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Black Hills SprucePicea glauca var. dens

  • Black Hills Spruce evergreen
  • Black Hills Spruce - Picea glauca var. densata
  • Black Hills Spruce - Picea glauca var. densata
  • Black Hills Spruce Picea glauca var. densata
A large evergreen tree with a central trunk and dense, ascending, lateral branches from the ground up that form a broad pyramidal to conical crown. It varies from the typical white spruce in its denser, more compact habit and slower growth rate. It has a shallow, fiberous, wide spreading root system. The thin bark is ashy gray or brown, shallowly fissured and separated into thin flaky scales. The needles are individually attached, and foliage color varies from deep green to blue green. The brown cylindrical cones appear in late July and may persist on the tree into January. It is better adapted than the white spruce. It grows best in acidic, moist loams with full sun, but adapts to a variety of conditions including shade, drought, hot and cold. It is flood intolerant and sensitive to soil compaction.

Hardiness Zones

The black hills spruce can be expected to grow in Hardiness Zones 2–6. View Map

Tree Type

Mature Size

The Black Hills spruce grows to a height of 30–60' and a spread of 15–25' at maturity.

Growth Speed Slow Growth Rate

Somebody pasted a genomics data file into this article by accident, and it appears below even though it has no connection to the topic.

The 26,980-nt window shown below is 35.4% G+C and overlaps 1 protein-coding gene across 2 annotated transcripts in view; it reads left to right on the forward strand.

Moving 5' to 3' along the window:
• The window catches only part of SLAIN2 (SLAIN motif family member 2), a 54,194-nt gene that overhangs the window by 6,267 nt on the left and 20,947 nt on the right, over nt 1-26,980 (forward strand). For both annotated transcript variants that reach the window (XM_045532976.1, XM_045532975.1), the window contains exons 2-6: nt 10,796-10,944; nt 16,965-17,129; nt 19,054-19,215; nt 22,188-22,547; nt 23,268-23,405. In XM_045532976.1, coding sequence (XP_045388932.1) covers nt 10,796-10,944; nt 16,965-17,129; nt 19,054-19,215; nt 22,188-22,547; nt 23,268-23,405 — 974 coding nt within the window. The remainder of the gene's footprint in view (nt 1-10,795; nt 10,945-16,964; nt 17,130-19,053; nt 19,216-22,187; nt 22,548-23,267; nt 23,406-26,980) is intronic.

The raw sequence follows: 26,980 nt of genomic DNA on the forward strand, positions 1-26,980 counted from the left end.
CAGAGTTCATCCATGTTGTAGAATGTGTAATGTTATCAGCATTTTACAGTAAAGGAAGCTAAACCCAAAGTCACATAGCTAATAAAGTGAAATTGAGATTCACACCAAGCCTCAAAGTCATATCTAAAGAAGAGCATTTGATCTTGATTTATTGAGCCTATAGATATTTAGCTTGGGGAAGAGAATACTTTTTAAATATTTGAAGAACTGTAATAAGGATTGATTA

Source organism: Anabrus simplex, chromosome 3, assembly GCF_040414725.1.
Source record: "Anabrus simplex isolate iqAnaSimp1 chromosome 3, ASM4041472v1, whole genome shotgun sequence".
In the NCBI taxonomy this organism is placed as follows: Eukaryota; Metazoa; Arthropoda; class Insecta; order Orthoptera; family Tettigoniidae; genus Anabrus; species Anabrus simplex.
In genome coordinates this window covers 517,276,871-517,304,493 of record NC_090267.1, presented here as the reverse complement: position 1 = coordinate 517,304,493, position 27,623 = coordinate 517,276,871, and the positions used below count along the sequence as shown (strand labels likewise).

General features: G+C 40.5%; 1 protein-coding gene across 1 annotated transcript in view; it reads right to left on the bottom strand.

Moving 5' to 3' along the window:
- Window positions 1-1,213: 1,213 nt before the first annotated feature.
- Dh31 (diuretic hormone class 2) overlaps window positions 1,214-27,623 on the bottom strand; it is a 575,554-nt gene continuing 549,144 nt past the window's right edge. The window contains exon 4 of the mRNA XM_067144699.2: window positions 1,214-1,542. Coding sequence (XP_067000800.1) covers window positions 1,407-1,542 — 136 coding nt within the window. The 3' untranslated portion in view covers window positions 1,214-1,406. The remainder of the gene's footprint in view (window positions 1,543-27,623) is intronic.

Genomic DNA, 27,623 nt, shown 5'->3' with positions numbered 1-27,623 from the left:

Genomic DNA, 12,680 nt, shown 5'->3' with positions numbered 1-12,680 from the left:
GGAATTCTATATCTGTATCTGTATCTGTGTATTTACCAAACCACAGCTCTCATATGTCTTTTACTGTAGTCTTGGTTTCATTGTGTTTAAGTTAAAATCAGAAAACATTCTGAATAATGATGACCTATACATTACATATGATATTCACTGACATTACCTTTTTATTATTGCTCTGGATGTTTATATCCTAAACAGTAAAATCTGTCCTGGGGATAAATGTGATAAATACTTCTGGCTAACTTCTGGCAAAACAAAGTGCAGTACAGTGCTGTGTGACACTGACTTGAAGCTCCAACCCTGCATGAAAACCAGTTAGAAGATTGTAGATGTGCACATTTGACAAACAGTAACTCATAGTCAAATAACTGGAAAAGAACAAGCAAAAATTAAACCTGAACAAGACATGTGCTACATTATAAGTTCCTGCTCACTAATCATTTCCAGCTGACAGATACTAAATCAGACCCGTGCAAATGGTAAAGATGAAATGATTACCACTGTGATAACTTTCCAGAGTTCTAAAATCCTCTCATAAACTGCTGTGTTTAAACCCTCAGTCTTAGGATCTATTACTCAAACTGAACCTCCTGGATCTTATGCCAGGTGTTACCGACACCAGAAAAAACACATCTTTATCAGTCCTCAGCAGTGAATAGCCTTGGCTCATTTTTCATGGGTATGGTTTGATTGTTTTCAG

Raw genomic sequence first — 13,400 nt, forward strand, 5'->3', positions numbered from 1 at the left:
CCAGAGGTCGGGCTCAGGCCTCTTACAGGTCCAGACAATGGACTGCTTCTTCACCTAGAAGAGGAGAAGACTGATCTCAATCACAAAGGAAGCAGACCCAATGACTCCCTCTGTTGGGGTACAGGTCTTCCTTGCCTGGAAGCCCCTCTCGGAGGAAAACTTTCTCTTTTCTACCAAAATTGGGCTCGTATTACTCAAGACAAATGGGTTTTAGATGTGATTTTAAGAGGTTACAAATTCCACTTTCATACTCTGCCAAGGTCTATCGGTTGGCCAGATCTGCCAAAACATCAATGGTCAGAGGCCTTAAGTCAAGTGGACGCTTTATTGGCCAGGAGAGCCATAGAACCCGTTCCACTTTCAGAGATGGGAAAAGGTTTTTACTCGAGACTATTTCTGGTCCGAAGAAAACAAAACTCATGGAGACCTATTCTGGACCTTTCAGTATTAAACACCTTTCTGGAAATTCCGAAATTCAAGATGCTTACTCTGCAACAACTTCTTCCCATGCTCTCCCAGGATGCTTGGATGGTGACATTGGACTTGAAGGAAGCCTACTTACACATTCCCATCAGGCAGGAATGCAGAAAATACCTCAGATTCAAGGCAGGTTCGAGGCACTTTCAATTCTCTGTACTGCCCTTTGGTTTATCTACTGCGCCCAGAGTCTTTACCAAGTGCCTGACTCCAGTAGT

This tree grows at a slow rate, with height increases of less than 12" per year.

Sun Preference

Full sun and partial shade are best for this tree, meaning it prefers a minimum of four hours of direct, unfiltered sunlight each day.

Soil Preference

The Black Hills spruce grows in acidic, moist, gravelly or sandy loam and fine clay soils. It is drought-tolerant.

Attributes

This tree:
  • Offers a denser, more compact habit than the white spruce.
  • Is adapted to cold and is very resistant to winter injury.
  • Features dark green to blue-green needles that are somewhat rigid, sharply pointed and roughly ⅓–¾" in length. They are spirally arranged on the branch.
  • Yields cylindrical tan cones that are 1–2" long and mature in a single season. They appear in July and may persist through January.
  • Requires little pruning.
  • Grows in a pyramidal shape.
  • Works well as a windbreak/shelterbelt, privacy screen, accent planting, group planting in recreation areas and public grounds and even as a Christmas tree.
  • Cannot tolerate flooding and is sensitive to soil compaction.

Wildlife Value

The Black Hills spruce provides nesting sites for birds and makes a good winter cover. The seeds provide food for songbirds, upland ground birds and small mammals. The bark serves as food for porcupines, and the foliage is lightly browsed by deer.

History/Lore

Plains Indians used the inner bark and shoots for food and the hardened sap for gum. They collected the spruce wood for tipi poles.